May 27, 2009
This week's column features a couple nice little time wasters, but the real meat of this post is the complete lack of hidden gems in two essential categories - chat and feed readers.
So when Meebo finally debuts for iPhone OS 3.0 with push notifications, I'd be willing to bet it is not only the best chat app, but I also expect it to change the way we communicate in a fundamental way. It will be the beginning of the end for text messages (something I've been looking forward to for a long time).
Both AIM and Gtalk allow users to send and receive SMS/Text messages using instant messages. So, with Meebo on iPhone, you can be logged into every instant messaging protocol at the same time and send and receive text messages instantly through push notifications. This means every iPhone user could forgo paying extra for text messages.
I've emailed Meebo about this feature to make sure there won't be anything standing in the way of making this possible, but I have yet to hear back. Honestly, I'm a little concerned AT&T would disable this feature somehow because it would threaten their precious text message revenues. AT&T wouldn't be that greedy, would they? Would they?? UPDATE: I heard back from Meebo. It turns out Meebo doesn't send SMS messages through their chat service and they have "has no planned announcements for the integration of SMS into Meebo." However, sending and receiving text messages does work for AIM. So now I've asked them the same question. If nothing else, it means two chat programs will be installed on my phone come iPhone OS 3.0. One will be AIM and the other will be Meebo, logged into every service but AIM.
Now that's the situation with chat apps, but what about feed readers?
I've tried out Doppler ($0.99), iNews ($0.99 on sale), Pro RSS Reader ($1.99) and Byline ($4.99) and none of them come close to beating how easy and fast it is to use the Google Reader web app.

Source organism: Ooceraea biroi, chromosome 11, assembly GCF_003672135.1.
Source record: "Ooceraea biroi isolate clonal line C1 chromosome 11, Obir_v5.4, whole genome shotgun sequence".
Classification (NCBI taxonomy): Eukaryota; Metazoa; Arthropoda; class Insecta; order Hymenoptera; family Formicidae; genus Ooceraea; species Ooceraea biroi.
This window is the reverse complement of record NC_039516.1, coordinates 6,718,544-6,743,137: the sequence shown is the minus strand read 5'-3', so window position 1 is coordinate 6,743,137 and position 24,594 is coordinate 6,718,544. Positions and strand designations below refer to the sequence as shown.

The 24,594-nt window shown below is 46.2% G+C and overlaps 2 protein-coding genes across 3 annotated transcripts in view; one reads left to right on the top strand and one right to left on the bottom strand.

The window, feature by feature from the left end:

The problem with the web app is you can't read things offline or cache stories for later viewing. Offilne viewing is incredibly important on the iPhone. You might be traveling through a subway or on an airplane or not want to use the phone's slow data connection because you have an original iPhone or have bad 3G coverage.
Though the apps above have some pretty cool features, like the ability to Twitter a story you're reading as well as Instapaper and Read It Later integration.
Unfortunately, all lack speed and perfect Google Reader integration. The best of the lot was Doppler, which lets you choose individual feeds or folders from your Google Reader account. This is a great feature because you can manage the time it takes to download your items and, at the same time, weed out certain feeds because they make for better reading when you can sit down in front of a computer. For example, I don't necessarily need all my tech news with me wherever I go, so I can just stick with Gizmodo and leave all the others for when I get back to my computer.
At the same time the apps suck because you usually have to hit refresh before you close the app for the changes to sync to Google Reader. This is not very intuitive and again compares unfavorably to the Google Reader web app.
Anyway, I'm sure there are more categories that still don't cut it but these are the ones that bug me every day. Let me know in the comments if you know of any hidden gems in these categories that answer my gripes or if you have any other app categories that you're unsatisfied with.
Now, onto a couple time wasters.